Emma Woolf—Virginia Woolf’s great-niece—pens a memoir about battling a decade-long eating disorder.
I’ve always been volatile, but over the recent months of early summer I’ve noticed that the emotional extremes have been getting worse. If it were simply the elation of the high times and the despair of the low times I could deal with it, but it’s more than that. Of late I’ve had episodes of violent aggression, moments of such intense rage that I might do anything: attack someone, jump off a cliff, smash a glass into my face, open the car door and leap out while Tom is driving at 90 miles an hour on the freeway.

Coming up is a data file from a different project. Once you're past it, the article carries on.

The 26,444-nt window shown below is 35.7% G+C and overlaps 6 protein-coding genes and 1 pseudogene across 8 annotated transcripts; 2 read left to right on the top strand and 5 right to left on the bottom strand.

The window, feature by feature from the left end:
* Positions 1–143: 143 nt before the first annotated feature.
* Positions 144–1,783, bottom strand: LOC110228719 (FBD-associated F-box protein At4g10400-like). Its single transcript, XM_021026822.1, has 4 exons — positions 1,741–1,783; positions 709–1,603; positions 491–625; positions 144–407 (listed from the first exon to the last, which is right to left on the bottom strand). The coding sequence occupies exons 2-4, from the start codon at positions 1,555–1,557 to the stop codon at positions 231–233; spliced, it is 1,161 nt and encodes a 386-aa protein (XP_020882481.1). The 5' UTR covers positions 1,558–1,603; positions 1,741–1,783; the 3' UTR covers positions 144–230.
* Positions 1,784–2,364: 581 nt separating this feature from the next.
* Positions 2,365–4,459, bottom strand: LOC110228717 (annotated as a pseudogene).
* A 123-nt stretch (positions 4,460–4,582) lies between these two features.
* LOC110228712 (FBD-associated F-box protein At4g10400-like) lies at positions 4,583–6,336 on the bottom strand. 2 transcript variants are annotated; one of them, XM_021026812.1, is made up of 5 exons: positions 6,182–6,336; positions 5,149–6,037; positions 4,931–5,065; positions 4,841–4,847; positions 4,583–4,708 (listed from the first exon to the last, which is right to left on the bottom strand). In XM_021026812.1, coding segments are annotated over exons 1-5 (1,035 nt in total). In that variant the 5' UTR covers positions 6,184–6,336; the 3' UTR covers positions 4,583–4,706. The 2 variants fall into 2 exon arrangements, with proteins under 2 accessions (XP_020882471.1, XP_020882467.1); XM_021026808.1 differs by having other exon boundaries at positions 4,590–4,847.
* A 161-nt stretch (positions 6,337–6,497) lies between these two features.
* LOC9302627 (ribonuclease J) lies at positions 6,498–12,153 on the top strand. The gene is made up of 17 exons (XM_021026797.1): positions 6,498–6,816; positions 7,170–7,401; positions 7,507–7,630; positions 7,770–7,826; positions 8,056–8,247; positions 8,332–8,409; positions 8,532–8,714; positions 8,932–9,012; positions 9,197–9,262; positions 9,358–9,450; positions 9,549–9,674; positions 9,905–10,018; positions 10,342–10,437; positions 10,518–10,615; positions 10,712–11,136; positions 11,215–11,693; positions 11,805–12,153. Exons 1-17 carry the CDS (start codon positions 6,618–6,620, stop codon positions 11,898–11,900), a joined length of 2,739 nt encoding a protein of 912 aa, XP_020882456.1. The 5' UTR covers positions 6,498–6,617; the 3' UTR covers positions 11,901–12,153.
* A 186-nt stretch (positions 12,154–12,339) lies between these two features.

Last week, a van driver cut me off on Marylebone Road, then braked sharply at the red lights nearly causing me to crash into the back of him. When I drew up alongside and gave him the finger, he shouted out the window that “f*cking cyclists should get off the f*cking road” and I was a “stupid c*nt in need of a good f*ck.” Without a second’s hesitation I got off my bike, strode over to his window, and punched the door frame so hard that I still can’t bend my little finger.